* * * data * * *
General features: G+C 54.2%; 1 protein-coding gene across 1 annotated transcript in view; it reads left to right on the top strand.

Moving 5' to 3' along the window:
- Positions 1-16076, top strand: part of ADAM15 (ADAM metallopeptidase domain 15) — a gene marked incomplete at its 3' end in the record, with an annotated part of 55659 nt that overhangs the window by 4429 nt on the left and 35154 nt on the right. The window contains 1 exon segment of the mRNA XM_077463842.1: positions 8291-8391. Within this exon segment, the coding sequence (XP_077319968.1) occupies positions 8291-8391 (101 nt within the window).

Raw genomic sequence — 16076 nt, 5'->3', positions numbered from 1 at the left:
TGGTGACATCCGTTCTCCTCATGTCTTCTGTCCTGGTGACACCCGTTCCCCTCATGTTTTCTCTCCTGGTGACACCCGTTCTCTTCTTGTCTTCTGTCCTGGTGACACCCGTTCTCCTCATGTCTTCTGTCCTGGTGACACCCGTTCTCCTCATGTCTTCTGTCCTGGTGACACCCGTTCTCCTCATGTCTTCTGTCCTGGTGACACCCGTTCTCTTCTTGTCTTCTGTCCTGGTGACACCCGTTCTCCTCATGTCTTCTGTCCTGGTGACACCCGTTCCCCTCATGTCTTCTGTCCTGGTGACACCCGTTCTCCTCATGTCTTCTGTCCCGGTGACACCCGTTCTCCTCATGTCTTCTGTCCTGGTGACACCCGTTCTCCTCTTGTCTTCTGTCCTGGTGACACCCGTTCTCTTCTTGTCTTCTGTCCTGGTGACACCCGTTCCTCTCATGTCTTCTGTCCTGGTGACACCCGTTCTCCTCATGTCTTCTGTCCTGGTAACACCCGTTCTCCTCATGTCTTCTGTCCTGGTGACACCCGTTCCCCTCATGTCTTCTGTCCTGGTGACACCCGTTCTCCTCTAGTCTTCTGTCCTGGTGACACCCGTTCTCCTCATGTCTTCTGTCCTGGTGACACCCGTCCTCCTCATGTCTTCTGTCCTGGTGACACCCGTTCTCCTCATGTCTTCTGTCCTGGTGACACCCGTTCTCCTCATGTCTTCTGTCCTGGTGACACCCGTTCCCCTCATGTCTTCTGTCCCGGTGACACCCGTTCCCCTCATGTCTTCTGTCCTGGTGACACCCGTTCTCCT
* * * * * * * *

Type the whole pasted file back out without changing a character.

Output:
General features: G+C 54.2%; 1 protein-coding gene across 1 annotated transcript in view; it reads left to right on the top strand.

Moving 5' to 3' along the window:
- Positions 1-16076, top strand: part of ADAM15 (ADAM metallopeptidase domain 15) — a gene marked incomplete at its 3' end in the record, with an annotated part of 55659 nt that overhangs the window by 4429 nt on the left and 35154 nt on the right. The window contains 1 exon segment of the mRNA XM_077463842.1: positions 8291-8391. Within this exon segment, the coding sequence (XP_077319968.1) occupies positions 8291-8391 (101 nt within the window).

Raw genomic sequence — 16076 nt, 5'->3', positions numbered from 1 at the left:
TGGTGACATCCGTTCTCCTCATGTCTTCTGTCCTGGTGACACCCGTTCCCCTCATGTTTTCTCTCCTGGTGACACCCGTTCTCTTCTTGTCTTCTGTCCTGGTGACACCCGTTCTCCTCATGTCTTCTGTCCTGGTGACACCCGTTCTCCTCATGTCTTCTGTCCTGGTGACACCCGTTCTCCTCATGTCTTCTGTCCTGGTGACACCCGTTCTCTTCTTGTCTTCTGTCCTGGTGACACCCGTTCTCCTCATGTCTTCTGTCCTGGTGACACCCGTTCCCCTCATGTCTTCTGTCCTGGTGACACCCGTTCTCCTCATGTCTTCTGTCCCGGTGACACCCGTTCTCCTCATGTCTTCTGTCCTGGTGACACCCGTTCTCCTCTTGTCTTCTGTCCTGGTGACACCCGTTCTCTTCTTGTCTTCTGTCCTGGTGACACCCGTTCCTCTCATGTCTTCTGTCCTGGTGACACCCGTTCTCCTCATGTCTTCTGTCCTGGTAACACCCGTTCTCCTCATGTCTTCTGTCCTGGTGACACCCGTTCCCCTCATGTCTTCTGTCCTGGTGACACCCGTTCTCCTCTAGTCTTCTGTCCTGGTGACACCCGTTCTCCTCATGTCTTCTGTCCTGGTGACACCCGTCCTCCTCATGTCTTCTGTCCTGGTGACACCCGTTCTCCTCATGTCTTCTGTCCTGGTGACACCCGTTCTCCTCATGTCTTCTGTCCTGGTGACACCCGTTCCCCTCATGTCTTCTGTCCCGGTGACACCCGTTCCCCTCATGTCTTCTGTCCTGGTGACACCCGTTCTCCT